Friday, November 16, 2007

Day 16

We just passed the halfway point and, unfortunately it is not translating into my word count. As of today I have about 19,000 words finished but I am confident that I will reach 50K by the end of the month. I attribute my lagging to two reasons: lack of planning and commitment issues. I didn't plan this year; November sort of snuck up on me. So when I began to write, I knew very little about my characters, my story and where the plot was heading. Because of this, every word was a struggle and, at about day five, I decided to scrap my original idea and start on something completely different. Big mistake. First rule of novel writing is to commit to your story. And, as can be expected, the new project was just as much of a struggle. Part of me wanted to wave the white flag and surrender, but the weekend in Milwaukee gave me much needed time to think and plot and now, I am happy to say, the words are finally spilling out with ease.

I've been writing now for quite some time, but I'm starting to realize that learning about your writing process never ceases, so here are some of the things I learned this Nanowrimo:
  1. Plan Ahead - Some people can just close their eyes and let the inspiration flow. I'm not one of those people. It's difficult enough to find the perfect wording, give your characters depth and snappy dialogue, I can't be thinking about what should happen. By planning ahead and knowing what I'm going to write about before I sit down at the computer prevents me from staring at the blank page for hours trying to channel inspiration.
  2. Don't Give Everything You Got - Although I plan ahead for a few chapters, I seldom know what exactly is going to happen in the entire book. By not writing everything I know, by leaving a scene or two for tomorrow, I can, again, eliminate the thinking and the plotting during my writing time. Which brings me to my next point,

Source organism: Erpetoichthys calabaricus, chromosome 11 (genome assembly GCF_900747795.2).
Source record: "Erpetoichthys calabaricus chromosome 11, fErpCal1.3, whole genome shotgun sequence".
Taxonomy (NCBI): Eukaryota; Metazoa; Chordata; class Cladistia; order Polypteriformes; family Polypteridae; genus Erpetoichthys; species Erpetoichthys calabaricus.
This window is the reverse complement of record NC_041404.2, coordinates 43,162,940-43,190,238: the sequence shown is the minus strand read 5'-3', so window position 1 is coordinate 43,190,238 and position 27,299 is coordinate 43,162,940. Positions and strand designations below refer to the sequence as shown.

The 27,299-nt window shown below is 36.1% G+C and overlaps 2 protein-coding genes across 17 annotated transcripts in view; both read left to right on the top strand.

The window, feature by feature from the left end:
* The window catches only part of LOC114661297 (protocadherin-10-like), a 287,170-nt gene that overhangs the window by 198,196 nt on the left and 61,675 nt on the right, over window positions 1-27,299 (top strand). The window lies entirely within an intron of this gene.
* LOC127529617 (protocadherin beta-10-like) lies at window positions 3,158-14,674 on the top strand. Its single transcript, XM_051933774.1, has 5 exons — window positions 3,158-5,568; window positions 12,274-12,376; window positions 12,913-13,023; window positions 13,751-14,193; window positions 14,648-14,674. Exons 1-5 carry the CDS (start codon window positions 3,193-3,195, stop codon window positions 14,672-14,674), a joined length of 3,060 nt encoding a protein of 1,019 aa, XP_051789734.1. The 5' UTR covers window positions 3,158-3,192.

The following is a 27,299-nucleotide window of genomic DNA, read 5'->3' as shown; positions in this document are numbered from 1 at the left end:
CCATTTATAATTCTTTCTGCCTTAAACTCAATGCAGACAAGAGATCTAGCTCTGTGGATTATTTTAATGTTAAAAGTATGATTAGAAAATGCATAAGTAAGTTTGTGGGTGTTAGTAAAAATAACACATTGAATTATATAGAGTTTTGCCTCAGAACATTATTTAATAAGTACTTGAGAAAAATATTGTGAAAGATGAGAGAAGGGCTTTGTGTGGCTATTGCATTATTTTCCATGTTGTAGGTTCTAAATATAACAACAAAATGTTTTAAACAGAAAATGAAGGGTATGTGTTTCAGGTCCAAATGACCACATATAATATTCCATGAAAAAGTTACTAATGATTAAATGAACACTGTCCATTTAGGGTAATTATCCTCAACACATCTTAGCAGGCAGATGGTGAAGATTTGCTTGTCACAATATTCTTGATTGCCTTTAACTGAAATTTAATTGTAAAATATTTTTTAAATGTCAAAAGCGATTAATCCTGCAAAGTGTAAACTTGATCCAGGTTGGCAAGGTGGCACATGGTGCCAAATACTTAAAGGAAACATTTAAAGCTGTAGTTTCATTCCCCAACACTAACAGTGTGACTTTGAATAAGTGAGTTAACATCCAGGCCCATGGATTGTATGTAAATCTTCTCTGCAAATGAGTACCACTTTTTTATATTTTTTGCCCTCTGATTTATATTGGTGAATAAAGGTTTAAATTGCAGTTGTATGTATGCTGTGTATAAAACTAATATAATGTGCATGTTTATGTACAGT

3. Know Your Cycles - I sometimes forget that I get less productive as the day goes on and that if I don't write in the morning, I probably won't get much writing done at all. It's much more effective to wake up really early than it is to stay up late. Plotting I can do anytime. It's a different skill set. The actual act of writing requires motivation and inspiration, something that fades with me as the day goes on.
  4. The Scenes You Don't Want To Write Are the Scenes You Don't Want To Read - I hate writing scenes with lulls. I hate writing police procedural scenes or interview scenes, or any scene that is for the purpose of conveying information. How do I solve this problem? I don't write them. Any scene without tension or a powerful driving force does not make it's way into the manuscript. When I read, it's always the information gathering scenes I skip over. I find them boring. So that has become my screening process. If I'm having a hard time writing it, people are going to have a hard time reading it, so cut to something else.

I'm sure there will be more as the month moves on. Feel free to add any other tricks of the trade or new things you've learned about your process during this hectic National Novel Writing Month.

1 comment:

Quinn said...

Your last point reminds me of an Elmore Leonard quote, something like "I leave out the parts that people skip." It's good advice. My problem is that I sometimes take this too far and neglect to leave a little space for the narrative to breathe. My novel this year is a lot less breakneck in its pace than last year's, though, so hopefully I'm getting over this.

You're absolutely right about planning ahead. Most of my novel this year is outlined, but some of the scenes only sketchily so, and I had my roughest day yesterday when I really didn't know where one chapter was going. I got it done, but it was a struggle. Better planning would have helped me avoid that.

I admire your integrity, though, because if I started my novel over from scratch, I'd probably hang on to those initial few days of writing as part of my total word count. Yeah, it's cheating, but you're going to cut a lot out when you edit anyway...